The Case for Credit Union-Fintech Partnerships

December 12, 2023
Case for Credit Union

By Chris Corse, Corporate Development & Strategic Relationship Director, Co-op Solutions

A partnership, in its simplest form, allows two parties to produce a result that is greater than the sum of what they could each do individually. Naturally, the partnerships with the strongest goal alignment tend to be the most successful. In the case of credit unions and fintechs, it just so happens that both are chasing the same ambition – growth. 

Something is standing in the way, however. As Cornerstone Advisors research tells us, about half of financial institutions, including credit unions, did not expect to enter into any fintech partnerships in 2023. If credit unions are trying to attract and retain members via modern, tech-centered experiences, and fintechs can provide these experiences, what is behind the reluctance to partner? 

Fintechs Eager to Make Partnership Simple 

From our Co-op Strategic Provider Program, we have gathered insight from credit unions and fintech providers alike that is shedding light on the conundrum.  

As it turns out, fintech providers are eager to partner with credit unions. In fact, numerous early stage fintechs have even pivoted their go-to-market model over the last two to three years. They’ve evolved from a direct-to-consumer approach to a credit union distribution model after realizing they can tap into the industry’s vast and loyal member base to scale more efficiently.  

Credit union leaders would be forgiven for thinking that fintechs view credit union partnerships as an arm’s length arrangement, but that is not what we’ve seen. Most fintechs, including Co-op’s Strategic Provider Program participants, go the extra mile to configure their products specifically for the credit unions they partner with. Almost all fintechs offer white-labeled versions of their solutions, allowing credit union brands to remain front and center with members. Perhaps most importantly, many fintechs are willing to build integrations into the credit union’s core or digital banking solution where one isn’t already in place.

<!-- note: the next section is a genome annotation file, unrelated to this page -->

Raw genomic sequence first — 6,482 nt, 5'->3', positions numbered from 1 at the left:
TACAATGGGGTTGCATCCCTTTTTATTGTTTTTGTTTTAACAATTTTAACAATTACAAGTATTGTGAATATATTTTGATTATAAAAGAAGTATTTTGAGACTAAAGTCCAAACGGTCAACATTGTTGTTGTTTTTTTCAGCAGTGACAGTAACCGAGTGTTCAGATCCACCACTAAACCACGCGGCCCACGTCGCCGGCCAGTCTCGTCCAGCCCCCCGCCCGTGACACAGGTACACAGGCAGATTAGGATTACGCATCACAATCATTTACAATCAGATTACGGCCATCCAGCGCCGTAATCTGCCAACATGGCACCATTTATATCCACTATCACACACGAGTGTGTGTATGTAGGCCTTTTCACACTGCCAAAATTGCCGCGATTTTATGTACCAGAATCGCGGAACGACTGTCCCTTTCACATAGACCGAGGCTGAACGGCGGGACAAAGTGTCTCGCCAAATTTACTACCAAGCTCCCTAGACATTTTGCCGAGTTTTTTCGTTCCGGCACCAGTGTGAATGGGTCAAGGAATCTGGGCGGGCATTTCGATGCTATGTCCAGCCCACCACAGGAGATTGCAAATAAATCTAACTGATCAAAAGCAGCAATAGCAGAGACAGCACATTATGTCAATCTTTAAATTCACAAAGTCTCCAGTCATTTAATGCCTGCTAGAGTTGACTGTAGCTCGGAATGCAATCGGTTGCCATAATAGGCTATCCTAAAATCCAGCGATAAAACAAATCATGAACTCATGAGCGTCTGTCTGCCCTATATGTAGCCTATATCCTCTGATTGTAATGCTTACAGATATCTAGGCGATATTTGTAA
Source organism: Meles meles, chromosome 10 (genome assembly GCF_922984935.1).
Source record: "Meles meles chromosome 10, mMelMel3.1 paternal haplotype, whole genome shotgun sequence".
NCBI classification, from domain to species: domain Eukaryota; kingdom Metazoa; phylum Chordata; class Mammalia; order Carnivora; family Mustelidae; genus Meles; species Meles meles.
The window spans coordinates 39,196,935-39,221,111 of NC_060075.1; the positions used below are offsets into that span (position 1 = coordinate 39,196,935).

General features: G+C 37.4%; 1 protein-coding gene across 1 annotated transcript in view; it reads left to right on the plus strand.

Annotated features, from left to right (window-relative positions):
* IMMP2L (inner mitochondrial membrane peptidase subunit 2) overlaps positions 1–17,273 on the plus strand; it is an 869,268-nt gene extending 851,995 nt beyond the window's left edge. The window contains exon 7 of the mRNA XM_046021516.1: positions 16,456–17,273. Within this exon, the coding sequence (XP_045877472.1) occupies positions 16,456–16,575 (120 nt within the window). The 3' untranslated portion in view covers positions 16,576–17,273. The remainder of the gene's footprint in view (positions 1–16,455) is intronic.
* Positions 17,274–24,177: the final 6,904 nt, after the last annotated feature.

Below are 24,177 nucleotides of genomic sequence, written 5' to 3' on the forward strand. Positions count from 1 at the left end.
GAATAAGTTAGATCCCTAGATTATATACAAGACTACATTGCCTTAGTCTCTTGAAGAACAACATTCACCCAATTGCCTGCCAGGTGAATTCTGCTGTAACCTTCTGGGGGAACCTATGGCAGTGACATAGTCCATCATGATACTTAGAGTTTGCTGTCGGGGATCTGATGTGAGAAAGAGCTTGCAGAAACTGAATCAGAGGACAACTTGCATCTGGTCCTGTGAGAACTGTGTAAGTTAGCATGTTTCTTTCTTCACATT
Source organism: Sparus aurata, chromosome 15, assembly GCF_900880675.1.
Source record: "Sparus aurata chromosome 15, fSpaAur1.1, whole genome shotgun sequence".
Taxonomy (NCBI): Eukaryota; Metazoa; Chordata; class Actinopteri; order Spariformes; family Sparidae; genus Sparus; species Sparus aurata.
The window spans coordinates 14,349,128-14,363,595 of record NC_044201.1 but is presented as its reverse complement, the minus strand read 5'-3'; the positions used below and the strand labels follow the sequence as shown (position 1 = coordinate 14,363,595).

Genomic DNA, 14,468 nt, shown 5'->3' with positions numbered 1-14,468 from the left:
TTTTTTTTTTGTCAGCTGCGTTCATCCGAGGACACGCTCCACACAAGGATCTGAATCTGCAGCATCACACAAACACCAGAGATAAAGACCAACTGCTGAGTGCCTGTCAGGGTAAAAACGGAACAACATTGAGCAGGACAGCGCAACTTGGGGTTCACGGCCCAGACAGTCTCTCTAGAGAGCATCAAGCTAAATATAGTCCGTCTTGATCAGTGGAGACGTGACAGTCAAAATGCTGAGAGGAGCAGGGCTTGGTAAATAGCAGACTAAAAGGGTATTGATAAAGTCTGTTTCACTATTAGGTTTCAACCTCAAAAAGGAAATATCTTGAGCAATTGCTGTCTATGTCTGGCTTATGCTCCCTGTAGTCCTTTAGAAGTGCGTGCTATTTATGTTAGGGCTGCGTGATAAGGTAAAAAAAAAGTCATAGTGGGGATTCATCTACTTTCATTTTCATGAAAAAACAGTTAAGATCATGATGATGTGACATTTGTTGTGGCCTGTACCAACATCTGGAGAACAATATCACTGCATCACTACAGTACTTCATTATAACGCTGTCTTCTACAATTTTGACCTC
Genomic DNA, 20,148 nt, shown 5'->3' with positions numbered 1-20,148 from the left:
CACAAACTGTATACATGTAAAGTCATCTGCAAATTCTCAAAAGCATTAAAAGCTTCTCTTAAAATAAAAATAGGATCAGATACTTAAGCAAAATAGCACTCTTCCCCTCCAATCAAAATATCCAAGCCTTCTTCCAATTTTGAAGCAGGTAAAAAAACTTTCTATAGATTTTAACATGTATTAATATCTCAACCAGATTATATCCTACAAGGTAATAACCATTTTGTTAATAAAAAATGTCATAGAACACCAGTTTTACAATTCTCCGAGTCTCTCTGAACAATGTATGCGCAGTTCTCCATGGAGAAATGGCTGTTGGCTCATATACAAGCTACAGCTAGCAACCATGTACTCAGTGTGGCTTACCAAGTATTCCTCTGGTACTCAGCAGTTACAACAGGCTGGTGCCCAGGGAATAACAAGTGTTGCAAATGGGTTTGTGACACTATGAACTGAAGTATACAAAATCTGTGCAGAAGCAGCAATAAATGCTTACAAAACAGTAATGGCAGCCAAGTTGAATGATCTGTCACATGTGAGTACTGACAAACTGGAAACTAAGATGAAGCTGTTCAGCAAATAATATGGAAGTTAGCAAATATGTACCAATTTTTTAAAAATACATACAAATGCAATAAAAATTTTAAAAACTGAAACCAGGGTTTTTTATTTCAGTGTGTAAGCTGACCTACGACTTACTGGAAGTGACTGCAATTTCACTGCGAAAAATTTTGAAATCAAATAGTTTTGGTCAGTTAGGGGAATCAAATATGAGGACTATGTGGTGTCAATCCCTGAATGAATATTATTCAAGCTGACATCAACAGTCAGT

Sounds great, right. So, what’s the hold up?  

Traversing New Terrain is Worth the PFR Value 

The most common objection to partnering with fintech providers that we hear from credit unions is that the prospect represents a new frontier that requires experience and expertise to traverse. Many don’t have a partnership team in place to determine the best-of-breed players. Even if they had the expertise in-house, the daunting trifecta of vendor due diligence, technology integration, and solution onboarding seem untenable given the many other priorities credit union staff are tackling in today’s highly competitive financial services environment. Further, the fintech ecosystem has gotten so large that it can be intimidating to even know where to start a sourcing process. 

Finding a way over these hurdles is critical if credit unions are to achieve the growth they are aiming for. The primary financial relationship (PFR) potential alone is worthy of the effort.  

Consumers who consider credit unions as their PFR have on average 3x the number of financial relationships as non-credit union members. What this tells us is that, although these members love their credit unions, they are not getting everything they need from the relationship. Members are going elsewhere to support their full set of financial needs.  

Conversely, consumers who use neobanks like Chime, SoFi, and Revolut have the fewest number of financial relationships. These branchless, digital-first disruptors have grown steadily to meet the complete set of demands consumers have for today’s financial institutions. Whereas many began as providers of basic banking solutions, they now offer expanded products and services, such as budgeting tools, early access to paychecks, credit score building, and even investment services. They’ve evolved into one-stop shops to win consumer mindshare and wallet share.